Gary Glazner explains the program’s methodology, and how working with Spanish speaking people helped him and his colleagues to discover which sayings function best for the call and response exercises. These sayings are transmitted by word of mouth, from one generation to the next, functioning as advice or warnings and many times, are often very funny. He explains that the sayings are similar to the haiku, a form of traditional Japanese poetry. This is due to their brevity, offering a pearl of wisdom in a few words. These sayings have received a positive response from those living with dementia. Many patients are already familiar with these phrases and sometimes a person saying them can be the spark that ignites someone else’s memory.

 

“Nútreme Hoy” (“Nurture me today”)

The work of the Alzheimer’s Poetry Project, has appeared in art forms that can be accessed by many people. This work enables those suffering from dementia and others affected by the condition to contribute useful advice. A result of this work is the book “Nurture me Today”, a new poetry anthology in Spanish. It is a tool that helps those who have lost their memories, help regain them through the use of written poetry. The book includes 50 poems and sayings in both English and Spanish. It also contains essays on the use of poetry to reconnect those living with dementia with their forgotten memories and finally, how to create a poetry program.

 

For more information about this program visit: http://www.alzpoetry.com

 

 Besos/Kisses

(Poem written by the Latino Geriatric Centre poetry group in Milwaukee)

 

Ni cariño ni besos.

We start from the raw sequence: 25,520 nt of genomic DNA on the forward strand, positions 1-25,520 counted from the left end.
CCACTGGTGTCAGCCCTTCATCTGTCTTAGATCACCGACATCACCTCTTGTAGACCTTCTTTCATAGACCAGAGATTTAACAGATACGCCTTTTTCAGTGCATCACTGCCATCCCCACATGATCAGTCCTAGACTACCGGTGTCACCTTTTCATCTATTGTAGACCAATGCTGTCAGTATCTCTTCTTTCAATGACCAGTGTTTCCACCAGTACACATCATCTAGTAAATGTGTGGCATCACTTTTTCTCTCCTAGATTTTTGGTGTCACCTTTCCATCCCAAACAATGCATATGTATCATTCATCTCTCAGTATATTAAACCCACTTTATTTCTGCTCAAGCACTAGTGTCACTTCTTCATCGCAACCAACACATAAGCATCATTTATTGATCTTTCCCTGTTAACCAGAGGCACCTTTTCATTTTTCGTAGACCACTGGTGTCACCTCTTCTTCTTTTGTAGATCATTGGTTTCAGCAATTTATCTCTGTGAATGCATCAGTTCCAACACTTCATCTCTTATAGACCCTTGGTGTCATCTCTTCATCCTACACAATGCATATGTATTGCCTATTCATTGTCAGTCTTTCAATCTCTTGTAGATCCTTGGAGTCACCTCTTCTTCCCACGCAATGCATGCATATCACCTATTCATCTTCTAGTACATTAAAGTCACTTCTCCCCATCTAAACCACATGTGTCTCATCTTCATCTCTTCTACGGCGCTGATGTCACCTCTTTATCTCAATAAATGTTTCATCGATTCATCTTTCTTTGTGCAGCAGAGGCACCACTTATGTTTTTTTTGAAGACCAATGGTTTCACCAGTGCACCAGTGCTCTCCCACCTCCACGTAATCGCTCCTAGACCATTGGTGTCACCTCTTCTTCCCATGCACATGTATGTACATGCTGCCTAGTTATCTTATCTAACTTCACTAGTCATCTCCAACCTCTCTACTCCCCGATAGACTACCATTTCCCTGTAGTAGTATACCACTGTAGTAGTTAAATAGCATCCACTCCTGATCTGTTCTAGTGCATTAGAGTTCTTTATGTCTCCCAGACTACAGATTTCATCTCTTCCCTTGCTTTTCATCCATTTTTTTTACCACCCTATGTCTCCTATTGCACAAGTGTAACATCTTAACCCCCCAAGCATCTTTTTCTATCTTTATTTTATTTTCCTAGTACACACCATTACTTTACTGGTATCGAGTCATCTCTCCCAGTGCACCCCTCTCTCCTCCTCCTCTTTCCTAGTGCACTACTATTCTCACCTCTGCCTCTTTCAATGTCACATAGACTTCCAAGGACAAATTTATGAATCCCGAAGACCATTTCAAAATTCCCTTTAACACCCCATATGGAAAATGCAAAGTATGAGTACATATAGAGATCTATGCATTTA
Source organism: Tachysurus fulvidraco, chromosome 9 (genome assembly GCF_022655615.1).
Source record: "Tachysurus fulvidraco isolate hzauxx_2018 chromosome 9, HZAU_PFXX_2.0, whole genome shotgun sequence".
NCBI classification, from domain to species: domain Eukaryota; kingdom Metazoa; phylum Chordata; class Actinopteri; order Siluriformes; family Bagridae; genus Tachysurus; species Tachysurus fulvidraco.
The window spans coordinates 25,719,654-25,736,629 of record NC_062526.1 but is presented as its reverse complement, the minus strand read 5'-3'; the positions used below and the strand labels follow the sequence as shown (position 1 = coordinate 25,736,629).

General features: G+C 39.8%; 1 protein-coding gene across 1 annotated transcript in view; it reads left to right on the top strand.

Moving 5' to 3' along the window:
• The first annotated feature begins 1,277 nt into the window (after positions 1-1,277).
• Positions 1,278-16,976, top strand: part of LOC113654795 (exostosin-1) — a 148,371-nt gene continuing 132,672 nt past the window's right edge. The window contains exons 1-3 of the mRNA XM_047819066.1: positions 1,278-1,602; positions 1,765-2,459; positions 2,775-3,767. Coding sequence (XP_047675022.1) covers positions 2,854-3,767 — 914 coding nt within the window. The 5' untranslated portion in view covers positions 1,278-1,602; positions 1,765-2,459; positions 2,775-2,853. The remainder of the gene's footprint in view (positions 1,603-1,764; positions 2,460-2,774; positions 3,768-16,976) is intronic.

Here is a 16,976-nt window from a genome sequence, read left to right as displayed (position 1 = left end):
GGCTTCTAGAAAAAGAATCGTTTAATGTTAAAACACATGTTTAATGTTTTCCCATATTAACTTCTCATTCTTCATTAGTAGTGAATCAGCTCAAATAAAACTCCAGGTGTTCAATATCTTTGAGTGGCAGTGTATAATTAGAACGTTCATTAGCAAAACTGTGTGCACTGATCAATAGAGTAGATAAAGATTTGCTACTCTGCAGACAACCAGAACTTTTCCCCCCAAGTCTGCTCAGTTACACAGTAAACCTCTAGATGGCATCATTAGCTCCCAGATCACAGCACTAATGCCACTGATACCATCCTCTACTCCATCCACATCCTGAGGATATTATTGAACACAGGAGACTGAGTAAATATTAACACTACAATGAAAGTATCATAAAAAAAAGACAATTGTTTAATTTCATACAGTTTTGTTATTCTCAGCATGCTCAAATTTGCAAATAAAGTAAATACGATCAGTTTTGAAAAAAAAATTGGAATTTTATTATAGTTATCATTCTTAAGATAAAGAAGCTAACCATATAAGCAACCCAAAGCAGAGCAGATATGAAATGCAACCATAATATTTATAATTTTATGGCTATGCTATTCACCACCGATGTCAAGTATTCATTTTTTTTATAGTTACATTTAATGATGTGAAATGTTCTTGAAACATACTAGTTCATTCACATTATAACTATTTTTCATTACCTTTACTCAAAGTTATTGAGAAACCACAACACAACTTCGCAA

(Neither affection, nor kisses.)

Cuando yo era niño,

(When I was a child,)

pedía pan y queso a mis padres.

(I asked for bread and cheese from my parents.)

No podían dármelos.

(They couldn’t give them to me.)

Pero sí podían darme amor.

(But they could give me love.)

Mi primer novio, él me tomó de la mano.

(My first boyfriend took me by the hand.)

 

El amor es más grande que pan y queso.

(Love is greater than bread and cheese.)

Cuando fui al mercado,

(When I went to the market,)

no hubo pan ni queso.

(there was no bread or cheese.)

Pero había una muchacha para besar.

(But there was a young girl to kiss.)

Yo esperaba al lado del río.

(I waited by the side of the river.)

Mi novia venía para recoger agua para su familia,

(My girlfriend came to fetch water for her family,)

y allí nos besábamos.

(and there we kissed.)

 

Las muchachas no me besan.

(The young girls don’t kiss me.)

Me rechazan a mí.

(They reject me.)

Nadie me quiso, nunca.

(No one wanted me, ever.)

Sólo mi mamá me quería un poco.

(Only my mother loved me a little.)

Mamá me decía, “Te doy pan y queso,

(My mother said to me, “I give you bread and cheese,)

y si no los comes,

(and if you don’t eat them,)

no te beso.”

(I won’t kiss you”.)

 

Esto significa que, si tienes novio o novia

(This means, if you don’t have a boyfriend or a girlfriend)

que no quieres besar,

(that you don’t want to kiss,)

tampoco recibes pan.

(then neither will you receive bread.)

 

Le dije a él, me puedes besar aquí.

(I said to him, you can kiss me here.)

(Señala con el dedo la mejilla.)

(Indicating this with a finger on my cheek.)

Me puedes besar aquí.

(You can kiss me here.)

(Señala con el dedo los labios.)

(Indicating this with a finger on my lips.)

Pero bajo de aquí no me puedes besar.

(But you can’t kiss me below here.)

(Dibuja una línea a través del cuello.)

(Drawing a line across my neck.)

 

Cuando eres joven,

(When you were young,)

a los años 14, 15, 16, sueñas mucho,

(during the ages 14, 15 and 16, you dreamt a lot,)

pero a los 18 ya sabes

(but at 18 years you now know)

decir sí o no,

(how to say yes or no,)

y puedes comerte el postre.

(and you can eat the dessert all up.)

 

 

VL English

About the author

Adriana es Directora de Ventana Latina desde 2010.